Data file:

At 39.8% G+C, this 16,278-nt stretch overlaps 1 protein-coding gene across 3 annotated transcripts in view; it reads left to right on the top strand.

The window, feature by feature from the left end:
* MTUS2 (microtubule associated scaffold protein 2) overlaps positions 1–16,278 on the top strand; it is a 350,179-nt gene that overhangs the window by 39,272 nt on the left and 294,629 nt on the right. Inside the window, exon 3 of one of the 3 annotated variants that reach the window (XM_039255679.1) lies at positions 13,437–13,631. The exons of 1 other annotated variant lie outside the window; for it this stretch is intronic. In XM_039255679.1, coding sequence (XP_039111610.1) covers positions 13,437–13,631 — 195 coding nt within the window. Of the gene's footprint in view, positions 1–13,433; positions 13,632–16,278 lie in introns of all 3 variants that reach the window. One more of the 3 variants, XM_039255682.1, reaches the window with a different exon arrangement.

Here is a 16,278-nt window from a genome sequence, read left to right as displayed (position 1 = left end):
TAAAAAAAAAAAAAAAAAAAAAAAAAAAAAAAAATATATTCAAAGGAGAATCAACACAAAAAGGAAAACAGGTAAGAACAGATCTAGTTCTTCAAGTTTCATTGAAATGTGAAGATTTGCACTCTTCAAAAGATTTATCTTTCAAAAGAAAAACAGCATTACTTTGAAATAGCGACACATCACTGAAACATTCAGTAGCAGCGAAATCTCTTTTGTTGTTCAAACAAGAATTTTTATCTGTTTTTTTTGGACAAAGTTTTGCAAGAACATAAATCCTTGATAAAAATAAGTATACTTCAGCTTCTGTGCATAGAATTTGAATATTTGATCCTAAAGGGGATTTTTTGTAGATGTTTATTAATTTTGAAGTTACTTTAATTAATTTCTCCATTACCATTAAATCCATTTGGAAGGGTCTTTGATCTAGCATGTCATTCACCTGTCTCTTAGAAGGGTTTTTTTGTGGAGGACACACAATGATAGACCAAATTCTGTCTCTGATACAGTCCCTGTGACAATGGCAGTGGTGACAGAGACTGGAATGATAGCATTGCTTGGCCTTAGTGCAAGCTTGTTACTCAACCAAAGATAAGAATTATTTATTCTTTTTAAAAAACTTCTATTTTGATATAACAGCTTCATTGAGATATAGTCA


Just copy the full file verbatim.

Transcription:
At 39.8% G+C, this 16,278-nt stretch overlaps 1 protein-coding gene across 3 annotated transcripts in view; it reads left to right on the top strand.

The window, feature by feature from the left end:
* MTUS2 (microtubule associated scaffold protein 2) overlaps positions 1–16,278 on the top strand; it is a 350,179-nt gene that overhangs the window by 39,272 nt on the left and 294,629 nt on the right. Inside the window, exon 3 of one of the 3 annotated variants that reach the window (XM_039255679.1) lies at positions 13,437–13,631. The exons of 1 other annotated variant lie outside the window; for it this stretch is intronic. In XM_039255679.1, coding sequence (XP_039111610.1) covers positions 13,437–13,631 — 195 coding nt within the window. Of the gene's footprint in view, positions 1–13,433; positions 13,632–16,278 lie in introns of all 3 variants that reach the window. One more of the 3 variants, XM_039255682.1, reaches the window with a different exon arrangement.

Here is a 16,278-nt window from a genome sequence, read left to right as displayed (position 1 = left end):
TAAAAAAAAAAAAAAAAAAAAAAAAAAAAAAAAATATATTCAAAGGAGAATCAACACAAAAAGGAAAACAGGTAAGAACAGATCTAGTTCTTCAAGTTTCATTGAAATGTGAAGATTTGCACTCTTCAAAAGATTTATCTTTCAAAAGAAAAACAGCATTACTTTGAAATAGCGACACATCACTGAAACATTCAGTAGCAGCGAAATCTCTTTTGTTGTTCAAACAAGAATTTTTATCTGTTTTTTTTGGACAAAGTTTTGCAAGAACATAAATCCTTGATAAAAATAAGTATACTTCAGCTTCTGTGCATAGAATTTGAATATTTGATCCTAAAGGGGATTTTTTGTAGATGTTTATTAATTTTGAAGTTACTTTAATTAATTTCTCCATTACCATTAAATCCATTTGGAAGGGTCTTTGATCTAGCATGTCATTCACCTGTCTCTTAGAAGGGTTTTTTTGTGGAGGACACACAATGATAGACCAAATTCTGTCTCTGATACAGTCCCTGTGACAATGGCAGTGGTGACAGAGACTGGAATGATAGCATTGCTTGGCCTTAGTGCAAGCTTGTTACTCAACCAAAGATAAGAATTATTTATTCTTTTTAAAAAACTTCTATTTTGATATAACAGCTTCATTGAGATATAGTCA